In Arizona, workers under the age of 16 are considered minors for purposes of employment. State law limits the occupations in which they may be employed and the number of hours they may work. Further distinctions are made among minors according to age, with special rules and exceptions in some groups (AZ Rev. Stat. Sec. 23-230 et seq.). Because child labor law is complex, specific, and extensive, employers should consult the state Department of Labor before employing minors in uncommon occupations or during unusual hours. Also, both federal and state child labor laws apply to most employers. If the state and federal provisions conflict, the more restrictive provision applies, and child labor laws are strictly enforced.
These laws do not apply to:
• Individuals under the age of 18 employed by relatives in a business (except for manufacturing or mining) where the relative is actively engaged in daily business operations and owns at least 10 percent of the business; subject to the same ownership and daily operation requirements, relatives whose business is manufacturing or mining may employ relatives who are at least 16 years of age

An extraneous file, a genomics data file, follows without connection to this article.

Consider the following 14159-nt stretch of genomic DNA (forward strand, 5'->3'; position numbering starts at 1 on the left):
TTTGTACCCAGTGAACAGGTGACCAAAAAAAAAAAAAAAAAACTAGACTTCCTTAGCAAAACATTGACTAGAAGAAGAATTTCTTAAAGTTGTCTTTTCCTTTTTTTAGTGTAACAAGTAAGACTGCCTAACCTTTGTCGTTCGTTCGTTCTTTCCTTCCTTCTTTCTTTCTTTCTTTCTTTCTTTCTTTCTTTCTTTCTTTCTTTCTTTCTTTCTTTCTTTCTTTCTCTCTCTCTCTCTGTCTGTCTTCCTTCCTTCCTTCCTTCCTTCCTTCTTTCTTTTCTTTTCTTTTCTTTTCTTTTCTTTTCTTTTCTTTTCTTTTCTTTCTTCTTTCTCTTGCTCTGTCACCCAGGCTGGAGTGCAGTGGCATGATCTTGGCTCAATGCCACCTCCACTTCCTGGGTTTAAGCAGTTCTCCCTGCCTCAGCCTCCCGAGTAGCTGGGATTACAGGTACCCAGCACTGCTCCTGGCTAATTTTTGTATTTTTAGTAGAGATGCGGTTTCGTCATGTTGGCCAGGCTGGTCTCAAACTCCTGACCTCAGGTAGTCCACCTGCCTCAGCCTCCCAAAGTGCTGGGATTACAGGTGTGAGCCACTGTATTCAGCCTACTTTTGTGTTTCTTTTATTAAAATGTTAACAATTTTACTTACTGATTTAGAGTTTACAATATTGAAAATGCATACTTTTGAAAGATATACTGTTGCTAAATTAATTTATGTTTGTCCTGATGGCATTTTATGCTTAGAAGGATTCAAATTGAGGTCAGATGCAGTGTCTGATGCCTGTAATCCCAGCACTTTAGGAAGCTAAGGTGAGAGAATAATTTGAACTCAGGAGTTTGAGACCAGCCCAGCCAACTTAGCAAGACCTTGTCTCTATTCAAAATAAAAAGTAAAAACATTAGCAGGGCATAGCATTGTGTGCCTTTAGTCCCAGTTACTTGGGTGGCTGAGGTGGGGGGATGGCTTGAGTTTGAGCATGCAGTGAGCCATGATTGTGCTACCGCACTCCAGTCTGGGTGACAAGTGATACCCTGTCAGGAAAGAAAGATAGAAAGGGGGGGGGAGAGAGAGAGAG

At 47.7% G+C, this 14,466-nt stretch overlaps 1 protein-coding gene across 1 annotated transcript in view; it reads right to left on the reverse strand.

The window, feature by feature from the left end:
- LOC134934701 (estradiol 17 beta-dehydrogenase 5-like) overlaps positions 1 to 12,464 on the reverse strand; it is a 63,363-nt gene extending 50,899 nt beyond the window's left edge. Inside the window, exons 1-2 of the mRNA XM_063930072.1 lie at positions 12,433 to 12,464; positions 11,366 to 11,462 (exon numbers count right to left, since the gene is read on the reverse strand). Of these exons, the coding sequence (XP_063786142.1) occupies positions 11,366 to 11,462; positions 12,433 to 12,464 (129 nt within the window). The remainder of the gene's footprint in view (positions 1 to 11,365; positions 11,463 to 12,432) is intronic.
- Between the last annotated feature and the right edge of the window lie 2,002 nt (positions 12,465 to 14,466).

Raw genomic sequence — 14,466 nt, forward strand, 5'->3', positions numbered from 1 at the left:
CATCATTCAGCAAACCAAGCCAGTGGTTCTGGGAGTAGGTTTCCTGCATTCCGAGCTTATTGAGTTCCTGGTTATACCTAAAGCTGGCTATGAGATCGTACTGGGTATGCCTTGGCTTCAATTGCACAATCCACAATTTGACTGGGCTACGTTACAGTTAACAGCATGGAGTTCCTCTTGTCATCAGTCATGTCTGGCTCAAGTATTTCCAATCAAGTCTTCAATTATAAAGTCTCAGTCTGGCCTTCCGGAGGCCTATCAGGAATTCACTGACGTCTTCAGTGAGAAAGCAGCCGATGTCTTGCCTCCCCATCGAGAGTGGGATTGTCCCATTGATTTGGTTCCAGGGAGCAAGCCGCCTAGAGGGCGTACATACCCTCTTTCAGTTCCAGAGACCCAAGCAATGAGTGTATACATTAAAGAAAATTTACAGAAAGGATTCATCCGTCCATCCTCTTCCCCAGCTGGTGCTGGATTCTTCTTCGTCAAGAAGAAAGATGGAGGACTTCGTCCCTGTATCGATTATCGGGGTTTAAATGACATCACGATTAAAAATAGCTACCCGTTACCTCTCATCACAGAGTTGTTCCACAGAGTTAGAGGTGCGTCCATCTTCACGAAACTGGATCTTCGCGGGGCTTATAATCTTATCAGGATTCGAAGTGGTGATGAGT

• Theatrical performances, with proper notice to the Labor Department of the Arizona Industrial Commission
• Work performed as part of career education program, vocational or technical training program, or federally approved apprenticeship program
• Work performed by a minor who is married or who has a high school diploma or the equivalent
• The operation of power-driven equipment used in lawn care and maintenance, not connected to retail, food service, and gasoline service establishments
• Clerical employment in an office in which duties are performed without exposure to work deemed ...